By Mitchell Reardon
Occupied with her small child, a mother leaves her purse at a public plaza, only to realize it’s missing hours later. The woman is visiting from Australia. The plaza is in Vancouver. Remarkably, someone finds the purse and, through some detective work, reaches out to the woman. Within 24 hours, she has her purse back.
Small acts of kindness, like this one, shouldn’t be surprising: A Toronto experiment found that people are more likely to return strangers’ wallets than most people assume. So it makes sense for us to be more trusting of strangers, but how do we get there? What if the places we move through every day could actually boost our trust in strangers, without the hassle of lost purses and wallets?
In fact, they can. Sometimes all it takes is a few splashes of colourful paint, some movable seating and a bit of lush greenery.
How do we know? While the lost purse — and subsequent return — unfolded by pure chance, the woman’s visit to the plaza did not. She was taking part in the Happy Streets Living Lab, a unique experiment to assess how changes to public realm design influence people’s emotions and happiness. Working with neuroscientists, we led a hundred people on tours of various public spaces in Vancouver and measured their feelings and physiology along the way.
Tour participants told us they believed they were much more likely to get a lost wallet back at the rainbow-painted plaza and crosswalk — the site where the purse was lost — than at the comparison site, a standard intersection one block over. They just trusted strangers more at the rainbow site.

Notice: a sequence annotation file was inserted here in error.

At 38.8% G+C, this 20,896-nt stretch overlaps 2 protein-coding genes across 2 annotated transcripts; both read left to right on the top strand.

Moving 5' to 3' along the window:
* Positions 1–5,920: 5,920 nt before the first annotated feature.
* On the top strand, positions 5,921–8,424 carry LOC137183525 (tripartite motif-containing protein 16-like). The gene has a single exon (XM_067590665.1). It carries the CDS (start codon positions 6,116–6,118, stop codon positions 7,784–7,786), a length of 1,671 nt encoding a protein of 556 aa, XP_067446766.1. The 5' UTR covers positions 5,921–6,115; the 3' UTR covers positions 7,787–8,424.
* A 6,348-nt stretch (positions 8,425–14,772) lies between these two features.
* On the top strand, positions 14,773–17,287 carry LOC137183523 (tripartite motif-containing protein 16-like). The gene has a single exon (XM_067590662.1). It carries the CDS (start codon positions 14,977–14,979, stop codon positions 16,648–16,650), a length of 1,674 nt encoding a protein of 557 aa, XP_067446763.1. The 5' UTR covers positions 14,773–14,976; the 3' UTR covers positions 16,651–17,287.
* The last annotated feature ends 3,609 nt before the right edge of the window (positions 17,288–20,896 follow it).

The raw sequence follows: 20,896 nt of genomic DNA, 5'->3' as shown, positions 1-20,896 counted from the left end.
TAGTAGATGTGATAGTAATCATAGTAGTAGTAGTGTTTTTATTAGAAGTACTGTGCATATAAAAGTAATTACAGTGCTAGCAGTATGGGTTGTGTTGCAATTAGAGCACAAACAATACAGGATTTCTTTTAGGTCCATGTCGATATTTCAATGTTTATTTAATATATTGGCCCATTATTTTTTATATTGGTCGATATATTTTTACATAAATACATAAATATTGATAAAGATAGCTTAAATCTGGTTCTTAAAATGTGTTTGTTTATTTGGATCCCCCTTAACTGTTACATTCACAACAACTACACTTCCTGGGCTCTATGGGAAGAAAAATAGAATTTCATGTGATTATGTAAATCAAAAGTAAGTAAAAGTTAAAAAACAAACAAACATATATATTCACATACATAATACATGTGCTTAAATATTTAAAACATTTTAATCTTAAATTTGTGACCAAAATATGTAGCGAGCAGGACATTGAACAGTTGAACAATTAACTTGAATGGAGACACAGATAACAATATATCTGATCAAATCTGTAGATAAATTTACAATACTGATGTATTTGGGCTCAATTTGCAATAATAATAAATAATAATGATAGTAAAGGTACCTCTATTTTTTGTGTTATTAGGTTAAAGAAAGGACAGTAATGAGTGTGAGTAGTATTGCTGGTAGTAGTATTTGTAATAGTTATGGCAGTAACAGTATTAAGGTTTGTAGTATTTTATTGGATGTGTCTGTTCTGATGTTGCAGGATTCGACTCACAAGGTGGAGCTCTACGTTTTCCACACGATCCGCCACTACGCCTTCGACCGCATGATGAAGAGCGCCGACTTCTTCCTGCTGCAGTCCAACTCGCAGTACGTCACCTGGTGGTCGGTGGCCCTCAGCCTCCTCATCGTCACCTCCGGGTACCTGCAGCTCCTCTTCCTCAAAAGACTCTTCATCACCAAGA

We found the results interesting, but knew the study had been limited in scope: it had involved professional city-makers visiting from around the world. These folks came with trained design eyes. Would people from a diversity of backgrounds, who actually lived in Vancouver, be similarly affected by small design changes?
Our curiosity spurred another project. We knew the City of Vancouver’s Pavement-to-Plaza program employed a formalized tactical urbanism approach to turn slivers of underused road space into public plazas. And we saw an opportunity: this was a perfect chance to conduct a bigger, public study of how small design actions can change perceptions of people and place. We studied three recently-transformed sites, each created using the “lighter, quicker, cheaper” Pavement-to-Plaza approach: the rainbow-painted Jim Deva Plaza, the downtown Bute-Robson Plaza, and the 14th-Main Plaza, nestled in a neighbourhood with fewer public spaces. The plazas cover between 250 and 400 square metres each, a small share of the 29 square kilometres of Vancouver road space.
To measure the wellbeing impacts of the Pavement-to-Plaza interventions, we analyzed how people’s perceptions of sociability, safety, trust and inclusion were influenced by their presence at the three plazas. Responses there were compared to an equal number of responses from three control sites similar sites nearby that had not been transformed into plazas. In total, surveyors interviewed 703 people at the six sites, striving to include a balanced gender representation.
The assessment of city residents and visitors produced results that were even more compelling than our previous study of city-makers. They suggested that the Pavement-to-Plaza program has a significant positive effect on social wellbeing. Nearly 90% of participants at the plazas agreed or strongly agreed that “this is the kind of place I would choose to meet friends,” compared with 60% of participants at the control sites.